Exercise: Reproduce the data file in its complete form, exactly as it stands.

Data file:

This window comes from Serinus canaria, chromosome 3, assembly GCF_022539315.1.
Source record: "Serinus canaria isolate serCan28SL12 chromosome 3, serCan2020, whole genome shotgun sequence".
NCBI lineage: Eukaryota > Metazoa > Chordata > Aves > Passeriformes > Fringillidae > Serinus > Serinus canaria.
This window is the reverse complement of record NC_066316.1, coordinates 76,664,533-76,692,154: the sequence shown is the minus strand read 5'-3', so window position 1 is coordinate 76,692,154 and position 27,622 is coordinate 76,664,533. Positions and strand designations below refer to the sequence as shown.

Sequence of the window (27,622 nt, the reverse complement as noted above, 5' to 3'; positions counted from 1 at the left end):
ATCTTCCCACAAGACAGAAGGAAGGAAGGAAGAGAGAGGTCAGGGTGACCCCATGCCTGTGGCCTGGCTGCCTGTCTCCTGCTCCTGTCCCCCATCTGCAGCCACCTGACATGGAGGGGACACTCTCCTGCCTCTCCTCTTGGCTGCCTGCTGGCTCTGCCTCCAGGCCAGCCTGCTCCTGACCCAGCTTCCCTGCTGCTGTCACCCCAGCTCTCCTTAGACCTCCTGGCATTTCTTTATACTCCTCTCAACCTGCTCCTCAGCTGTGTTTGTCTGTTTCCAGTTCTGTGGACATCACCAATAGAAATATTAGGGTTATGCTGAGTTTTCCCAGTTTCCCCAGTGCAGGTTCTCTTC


This window comes from Serinus canaria, chromosome 3, assembly GCF_022539315.1.
Source record: "Serinus canaria isolate serCan28SL12 chromosome 3, serCan2020, whole genome shotgun sequence".
NCBI lineage: Eukaryota > Metazoa > Chordata > Aves > Passeriformes > Fringillidae > Serinus > Serinus canaria.
This window is the reverse complement of record NC_066316.1, coordinates 76,664,533-76,692,154: the sequence shown is the minus strand read 5'-3', so window position 1 is coordinate 76,692,154 and position 27,622 is coordinate 76,664,533. Positions and strand designations below refer to the sequence as shown.

Sequence of the window (27,622 nt, the reverse complement as noted above, 5' to 3'; positions counted from 1 at the left end):
ATCTTCCCACAAGACAGAAGGAAGGAAGGAAGAGAGAGGTCAGGGTGACCCCATGCCTGTGGCCTGGCTGCCTGTCTCCTGCTCCTGTCCCCCATCTGCAGCCACCTGACATGGAGGGGACACTCTCCTGCCTCTCCTCTTGGCTGCCTGCTGGCTCTGCCTCCAGGCCAGCCTGCTCCTGACCCAGCTTCCCTGCTGCTGTCACCCCAGCTCTCCTTAGACCTCCTGGCATTTCTTTATACTCCTCTCAACCTGCTCCTCAGCTGTGTTTGTCTGTTTCCAGTTCTGTGGACATCACCAATAGAAATATTAGGGTTATGCTGAGTTTTCCCAGTTTCCCCAGTGCAGGTTCTCTTC